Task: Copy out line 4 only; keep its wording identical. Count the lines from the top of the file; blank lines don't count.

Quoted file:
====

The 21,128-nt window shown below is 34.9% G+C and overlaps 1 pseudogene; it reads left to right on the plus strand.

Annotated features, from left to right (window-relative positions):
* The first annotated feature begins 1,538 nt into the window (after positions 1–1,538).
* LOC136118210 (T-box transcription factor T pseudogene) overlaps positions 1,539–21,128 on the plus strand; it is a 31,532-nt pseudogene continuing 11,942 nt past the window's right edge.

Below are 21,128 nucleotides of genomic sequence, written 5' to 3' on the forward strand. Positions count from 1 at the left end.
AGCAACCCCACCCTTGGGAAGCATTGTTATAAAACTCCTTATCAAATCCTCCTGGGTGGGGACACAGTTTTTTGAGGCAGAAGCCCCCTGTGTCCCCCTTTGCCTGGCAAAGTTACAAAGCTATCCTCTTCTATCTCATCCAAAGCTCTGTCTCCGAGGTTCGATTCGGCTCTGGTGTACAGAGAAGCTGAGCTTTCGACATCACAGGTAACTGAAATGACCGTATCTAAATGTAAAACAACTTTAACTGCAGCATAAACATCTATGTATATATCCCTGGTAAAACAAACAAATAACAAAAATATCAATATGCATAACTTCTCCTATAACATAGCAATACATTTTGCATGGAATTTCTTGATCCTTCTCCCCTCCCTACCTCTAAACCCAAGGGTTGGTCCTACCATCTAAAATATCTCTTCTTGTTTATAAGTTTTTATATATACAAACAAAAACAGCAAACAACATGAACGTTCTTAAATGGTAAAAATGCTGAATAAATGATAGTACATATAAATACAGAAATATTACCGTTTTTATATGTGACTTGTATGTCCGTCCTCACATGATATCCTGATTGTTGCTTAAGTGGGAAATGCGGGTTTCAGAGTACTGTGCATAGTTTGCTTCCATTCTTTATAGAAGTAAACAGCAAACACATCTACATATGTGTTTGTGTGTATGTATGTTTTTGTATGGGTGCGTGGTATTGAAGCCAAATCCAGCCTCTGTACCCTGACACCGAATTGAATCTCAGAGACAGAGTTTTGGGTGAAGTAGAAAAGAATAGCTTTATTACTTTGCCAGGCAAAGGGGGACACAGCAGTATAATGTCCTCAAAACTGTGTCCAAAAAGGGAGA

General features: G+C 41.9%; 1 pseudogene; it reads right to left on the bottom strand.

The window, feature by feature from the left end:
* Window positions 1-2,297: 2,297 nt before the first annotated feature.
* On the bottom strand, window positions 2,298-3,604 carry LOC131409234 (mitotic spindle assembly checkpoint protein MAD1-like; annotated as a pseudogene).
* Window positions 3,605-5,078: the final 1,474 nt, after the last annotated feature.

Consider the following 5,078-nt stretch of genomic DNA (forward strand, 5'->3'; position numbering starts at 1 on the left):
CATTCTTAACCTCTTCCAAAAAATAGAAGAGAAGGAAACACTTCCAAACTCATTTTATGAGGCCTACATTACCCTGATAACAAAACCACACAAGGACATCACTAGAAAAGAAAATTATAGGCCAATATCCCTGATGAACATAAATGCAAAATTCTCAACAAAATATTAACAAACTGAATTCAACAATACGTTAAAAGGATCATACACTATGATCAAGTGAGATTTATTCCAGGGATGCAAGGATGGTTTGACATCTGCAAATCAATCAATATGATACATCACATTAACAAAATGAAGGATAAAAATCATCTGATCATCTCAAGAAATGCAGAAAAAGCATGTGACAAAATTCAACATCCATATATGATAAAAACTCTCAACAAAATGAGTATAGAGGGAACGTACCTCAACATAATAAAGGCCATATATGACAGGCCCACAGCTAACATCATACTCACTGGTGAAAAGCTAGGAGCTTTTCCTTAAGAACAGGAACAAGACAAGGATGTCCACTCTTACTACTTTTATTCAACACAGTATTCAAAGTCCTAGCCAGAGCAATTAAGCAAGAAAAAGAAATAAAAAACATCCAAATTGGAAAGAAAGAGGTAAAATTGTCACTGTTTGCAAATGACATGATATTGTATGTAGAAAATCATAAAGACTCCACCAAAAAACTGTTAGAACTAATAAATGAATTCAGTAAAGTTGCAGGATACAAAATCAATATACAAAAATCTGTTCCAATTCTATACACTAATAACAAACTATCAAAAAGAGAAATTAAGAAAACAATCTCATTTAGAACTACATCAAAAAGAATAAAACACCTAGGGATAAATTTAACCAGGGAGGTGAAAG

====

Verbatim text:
* LOC136118210 (T-box transcription factor T pseudogene) overlaps positions 1,539–21,128 on the plus strand; it is a 31,532-nt pseudogene continuing 11,942 nt past the window's right edge.